Anatomy of the Meniscus
Two wedge-shaped cartilage pieces are present between the thighbone and shinbone. These are called menisci. They stabilize the knee joint and act as shock absorbers.
What are Meniscal Tears?
A meniscus tear is the commonest knee injury in athletes, especially those involved in contact sports. A sudden bend or twist in your knee can cause the meniscus to tear. This is a traumatic meniscal tear. The elderly are more prone to degenerative meniscal tears as the cartilage wears out and weakens with age.
Symptoms of Meniscal Tears
A torn meniscus causes pain, swelling, stiffness, catching or locking sensation in your knee, making you unable to move your knee through its complete range of motion.
Diagnosis of Meniscal Tears
Your orthopedic surgeon will examine your knee, evaluate your symptoms and medical history before suggesting a treatment plan.
Treatment of Meniscal Tears
The treatment of a meniscal tear depends on the type, size, and location of the tear, as well as your age and activity level. If the tear is small, with damage limited to the outer edge of the meniscus, non-surgical treatment may be sufficient. However, if the symptoms do not resolve with non-surgical treatment, surgical treatment may be recommended.
Surgical Treatment of Meniscal Tears
Knee arthroscopy is the commonly recommended surgical procedure for meniscal tears. The surgical treatment options include:
- Meniscus removal (meniscectomy)
- Meniscus repair
- Meniscus replacement
Surgery can be performed using arthroscopy where a small camera will be inserted through a small incision, which enables your surgeon to view the inside of your knee on a large screen.
The surgery will be performed through other small incisions. During meniscectomy, small instruments called shavers or scissors may be used to remove the torn meniscus.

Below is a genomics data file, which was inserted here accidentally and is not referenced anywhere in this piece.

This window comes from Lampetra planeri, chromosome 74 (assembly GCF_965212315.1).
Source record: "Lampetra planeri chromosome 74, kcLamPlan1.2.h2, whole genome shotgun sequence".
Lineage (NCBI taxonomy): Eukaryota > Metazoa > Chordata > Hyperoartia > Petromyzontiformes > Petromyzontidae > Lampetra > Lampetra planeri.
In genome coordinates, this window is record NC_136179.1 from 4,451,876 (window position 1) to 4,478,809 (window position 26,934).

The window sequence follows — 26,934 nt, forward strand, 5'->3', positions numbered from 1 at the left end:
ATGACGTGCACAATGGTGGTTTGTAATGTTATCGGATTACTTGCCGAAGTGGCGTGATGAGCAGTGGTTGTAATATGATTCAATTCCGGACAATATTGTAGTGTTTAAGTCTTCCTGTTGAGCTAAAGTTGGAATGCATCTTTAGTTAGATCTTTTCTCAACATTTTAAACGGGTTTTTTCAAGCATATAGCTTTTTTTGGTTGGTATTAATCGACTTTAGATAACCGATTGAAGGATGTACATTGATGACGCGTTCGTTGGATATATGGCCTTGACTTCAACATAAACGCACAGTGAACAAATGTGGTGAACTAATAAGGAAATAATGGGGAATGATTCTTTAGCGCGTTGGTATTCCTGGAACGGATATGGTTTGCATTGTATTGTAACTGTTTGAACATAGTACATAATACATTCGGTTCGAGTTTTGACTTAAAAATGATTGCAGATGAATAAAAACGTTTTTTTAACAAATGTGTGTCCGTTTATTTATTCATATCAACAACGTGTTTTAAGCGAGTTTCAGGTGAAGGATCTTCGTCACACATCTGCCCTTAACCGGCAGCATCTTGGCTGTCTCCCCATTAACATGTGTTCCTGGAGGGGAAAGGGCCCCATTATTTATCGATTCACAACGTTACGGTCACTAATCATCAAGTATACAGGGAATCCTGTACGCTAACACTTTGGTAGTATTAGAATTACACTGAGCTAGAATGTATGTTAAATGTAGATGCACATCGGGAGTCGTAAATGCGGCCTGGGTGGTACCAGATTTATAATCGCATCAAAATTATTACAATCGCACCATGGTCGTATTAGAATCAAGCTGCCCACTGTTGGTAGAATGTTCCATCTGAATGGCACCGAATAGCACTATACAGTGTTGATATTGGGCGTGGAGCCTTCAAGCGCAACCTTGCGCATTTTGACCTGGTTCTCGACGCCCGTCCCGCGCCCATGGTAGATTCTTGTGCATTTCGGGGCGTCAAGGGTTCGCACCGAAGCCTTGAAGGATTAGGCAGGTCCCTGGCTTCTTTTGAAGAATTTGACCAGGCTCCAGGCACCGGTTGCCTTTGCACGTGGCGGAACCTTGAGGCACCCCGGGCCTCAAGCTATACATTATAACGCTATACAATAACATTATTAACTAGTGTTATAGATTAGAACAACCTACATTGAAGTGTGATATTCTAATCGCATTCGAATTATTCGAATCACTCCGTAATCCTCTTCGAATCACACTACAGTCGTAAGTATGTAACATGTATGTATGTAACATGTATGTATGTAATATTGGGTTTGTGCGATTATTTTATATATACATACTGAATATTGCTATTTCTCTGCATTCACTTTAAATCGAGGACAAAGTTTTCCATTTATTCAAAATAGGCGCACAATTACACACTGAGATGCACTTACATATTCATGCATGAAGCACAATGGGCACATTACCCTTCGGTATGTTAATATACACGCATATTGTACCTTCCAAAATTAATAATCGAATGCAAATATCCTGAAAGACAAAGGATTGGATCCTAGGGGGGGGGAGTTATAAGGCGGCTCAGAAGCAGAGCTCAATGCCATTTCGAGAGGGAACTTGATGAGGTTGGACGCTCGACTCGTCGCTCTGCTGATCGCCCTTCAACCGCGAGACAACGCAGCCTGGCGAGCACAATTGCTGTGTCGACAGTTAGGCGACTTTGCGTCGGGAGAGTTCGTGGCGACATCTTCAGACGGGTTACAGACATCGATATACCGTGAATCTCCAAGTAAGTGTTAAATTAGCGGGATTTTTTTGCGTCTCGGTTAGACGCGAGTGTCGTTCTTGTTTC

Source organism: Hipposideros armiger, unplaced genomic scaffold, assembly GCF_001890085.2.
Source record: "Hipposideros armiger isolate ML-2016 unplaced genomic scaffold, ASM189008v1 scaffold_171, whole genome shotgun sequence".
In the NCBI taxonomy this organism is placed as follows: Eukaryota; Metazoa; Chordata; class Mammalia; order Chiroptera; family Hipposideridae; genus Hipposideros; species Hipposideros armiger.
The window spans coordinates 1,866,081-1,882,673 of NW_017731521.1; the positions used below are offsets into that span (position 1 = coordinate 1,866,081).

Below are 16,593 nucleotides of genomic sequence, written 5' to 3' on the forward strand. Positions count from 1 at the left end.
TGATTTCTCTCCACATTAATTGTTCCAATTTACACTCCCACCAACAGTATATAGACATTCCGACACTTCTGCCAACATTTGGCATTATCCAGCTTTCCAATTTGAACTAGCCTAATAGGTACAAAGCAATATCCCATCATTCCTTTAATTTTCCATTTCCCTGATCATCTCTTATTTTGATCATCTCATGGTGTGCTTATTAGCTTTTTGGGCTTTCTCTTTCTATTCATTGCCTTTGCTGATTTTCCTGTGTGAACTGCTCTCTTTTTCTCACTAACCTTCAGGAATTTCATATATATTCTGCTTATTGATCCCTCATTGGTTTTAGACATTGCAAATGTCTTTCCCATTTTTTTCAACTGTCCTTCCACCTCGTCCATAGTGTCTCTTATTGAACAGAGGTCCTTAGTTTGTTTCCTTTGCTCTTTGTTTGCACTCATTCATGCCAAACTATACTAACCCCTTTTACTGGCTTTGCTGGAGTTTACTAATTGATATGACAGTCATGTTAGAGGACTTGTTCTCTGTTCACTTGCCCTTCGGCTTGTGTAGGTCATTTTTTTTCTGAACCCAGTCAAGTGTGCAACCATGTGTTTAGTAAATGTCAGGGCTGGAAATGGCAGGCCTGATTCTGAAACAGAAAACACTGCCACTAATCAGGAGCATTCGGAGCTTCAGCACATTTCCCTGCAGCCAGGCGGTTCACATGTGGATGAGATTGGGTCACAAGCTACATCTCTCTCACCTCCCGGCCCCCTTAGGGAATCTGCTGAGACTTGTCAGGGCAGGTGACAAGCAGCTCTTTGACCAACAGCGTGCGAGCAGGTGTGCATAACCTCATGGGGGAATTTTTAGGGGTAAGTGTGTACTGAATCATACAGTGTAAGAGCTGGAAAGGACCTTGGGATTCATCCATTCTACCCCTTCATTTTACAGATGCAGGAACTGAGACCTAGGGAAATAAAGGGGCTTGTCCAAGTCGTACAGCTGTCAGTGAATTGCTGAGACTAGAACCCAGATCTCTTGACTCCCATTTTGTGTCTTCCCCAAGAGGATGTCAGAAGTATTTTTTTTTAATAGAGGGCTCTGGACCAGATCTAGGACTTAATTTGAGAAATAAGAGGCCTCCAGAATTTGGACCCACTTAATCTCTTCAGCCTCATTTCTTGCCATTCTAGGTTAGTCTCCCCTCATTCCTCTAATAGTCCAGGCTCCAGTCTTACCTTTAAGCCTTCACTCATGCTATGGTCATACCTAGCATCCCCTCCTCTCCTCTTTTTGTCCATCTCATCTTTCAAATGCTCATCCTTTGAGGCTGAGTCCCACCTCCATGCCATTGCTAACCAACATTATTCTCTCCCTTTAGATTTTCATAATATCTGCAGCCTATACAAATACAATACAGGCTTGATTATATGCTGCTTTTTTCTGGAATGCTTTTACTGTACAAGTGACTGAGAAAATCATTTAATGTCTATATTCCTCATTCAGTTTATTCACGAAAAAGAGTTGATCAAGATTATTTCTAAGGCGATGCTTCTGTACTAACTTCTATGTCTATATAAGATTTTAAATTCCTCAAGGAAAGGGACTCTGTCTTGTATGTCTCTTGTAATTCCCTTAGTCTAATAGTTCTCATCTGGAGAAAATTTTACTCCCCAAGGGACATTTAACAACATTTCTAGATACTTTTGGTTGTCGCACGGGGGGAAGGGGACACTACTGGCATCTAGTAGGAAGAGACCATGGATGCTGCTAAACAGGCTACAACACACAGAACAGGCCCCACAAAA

In arthroscopic meniscus repair, the torn meniscus will be pinned or sutured depending on the extent of the tear.
Meniscus replacement or transplantation involves the replacement of a torn cartilage with the cartilage obtained from a donor or a cultured patch obtained from the laboratory. It is considered as a treatment option to relieve knee pain if you have undergone meniscectomy.
- Knee Arthroscopy
- ACL Reconstruction
- Multiligament Reconstruction of the Knee
- Meniscal Surgery
- Cartilage Restoration
- ACL Reconstruction with Patellar Tendon
- Partial Arthroscopic Meniscectomy
- Intraarticluar Knee Injection
- Knee Fracture Surgery
- Arthroscopic Debridement
- LPFL Reconstruction
- Tibial Derotational Osteotomy
- Failed Meniscus Repair
- Meniscal Transplantation
- Posterolateral Corner Reconstruction
- Prior Meniscectomy
- Quadriceps Tendon Repair
- Tibial Eminence Fracture
- ORIF of the Knee Fracture
- Distal Femoral Osteotomy
- Hamstring Autograft
- Hamstring Allograft
- Physical Therapy for Knee
- Knee Osteoarthritis
- High Tibial Osteotomy
- Tibial Tubercle Osteotomy
- Patellar Tendon Repair
- Robotic Assisted Partial Knee Surgery
- Distal Realignment Procedures
- PCL Reconstruction
- LCL Reconstruction
- MCL Reconstruction
- Cartilage Replacement
- Bicompartmental Knee Resurfacing
- Autologous Chondrocyte Implantation
- Partial Meniscectomy
- Transphyseal Surgery
- Partial Transphyseal Surgery
- Medial Patellofemoral Ligament Reconstruction
- ACL Reconstruction Procedure with Hamstring Tendon
- Physeal Sparing Surgery (Anderson's Technique)
- Physeal Sparing Surgery (Micheli-KocherTechnique)
- Combined Hyaluronic Therapy for the Knee
- Matrix Induced Autologous Chondrocyte Implantation (MACI)
- Failed Anterior Cruciate Ligament (ACL) Reconstruction
- Physeal Sparing Reconstruction of the Anterior Cruciate Ligament
- Bone-Patellar Tendon-Bone (BPTB) Autograft
- Bone-Patellar Tendon-Bone (BPTB) Allograft
- Pharmacological Interventions for Knee Injuries
- Arthroscopic Reconstruction of the Knee for Ligament Injuries